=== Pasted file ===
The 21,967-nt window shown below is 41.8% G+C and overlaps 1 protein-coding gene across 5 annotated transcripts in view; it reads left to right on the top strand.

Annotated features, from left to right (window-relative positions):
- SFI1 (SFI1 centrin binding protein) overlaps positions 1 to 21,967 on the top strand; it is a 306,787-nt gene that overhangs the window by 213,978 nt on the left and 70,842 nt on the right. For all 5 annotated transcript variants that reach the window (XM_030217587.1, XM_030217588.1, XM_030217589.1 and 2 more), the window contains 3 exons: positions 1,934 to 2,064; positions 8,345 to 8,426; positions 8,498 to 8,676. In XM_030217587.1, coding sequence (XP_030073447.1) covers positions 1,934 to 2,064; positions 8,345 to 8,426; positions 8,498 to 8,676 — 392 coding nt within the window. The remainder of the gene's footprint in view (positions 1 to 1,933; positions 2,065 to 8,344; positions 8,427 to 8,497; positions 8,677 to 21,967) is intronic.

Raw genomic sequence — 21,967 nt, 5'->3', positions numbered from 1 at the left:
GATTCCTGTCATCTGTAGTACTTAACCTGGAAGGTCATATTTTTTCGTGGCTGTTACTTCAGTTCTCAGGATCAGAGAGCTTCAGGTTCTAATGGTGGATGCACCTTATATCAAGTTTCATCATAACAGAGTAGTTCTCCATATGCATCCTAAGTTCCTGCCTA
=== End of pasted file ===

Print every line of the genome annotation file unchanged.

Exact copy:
The 21,967-nt window shown below is 41.8% G+C and overlaps 1 protein-coding gene across 5 annotated transcripts in view; it reads left to right on the top strand.

Annotated features, from left to right (window-relative positions):
- SFI1 (SFI1 centrin binding protein) overlaps positions 1 to 21,967 on the top strand; it is a 306,787-nt gene that overhangs the window by 213,978 nt on the left and 70,842 nt on the right. For all 5 annotated transcript variants that reach the window (XM_030217587.1, XM_030217588.1, XM_030217589.1 and 2 more), the window contains 3 exons: positions 1,934 to 2,064; positions 8,345 to 8,426; positions 8,498 to 8,676. In XM_030217587.1, coding sequence (XP_030073447.1) covers positions 1,934 to 2,064; positions 8,345 to 8,426; positions 8,498 to 8,676 — 392 coding nt within the window. The remainder of the gene's footprint in view (positions 1 to 1,933; positions 2,065 to 8,344; positions 8,427 to 8,497; positions 8,677 to 21,967) is intronic.

Raw genomic sequence — 21,967 nt, 5'->3', positions numbered from 1 at the left:
GATTCCTGTCATCTGTAGTACTTAACCTGGAAGGTCATATTTTTTCGTGGCTGTTACTTCAGTTCTCAGGATCAGAGAGCTTCAGGTTCTAATGGTGGATGCACCTTATATCAAGTTTCATCATAACAGAGTAGTTCTCCATATGCATCCTAAGTTCCTGCCTA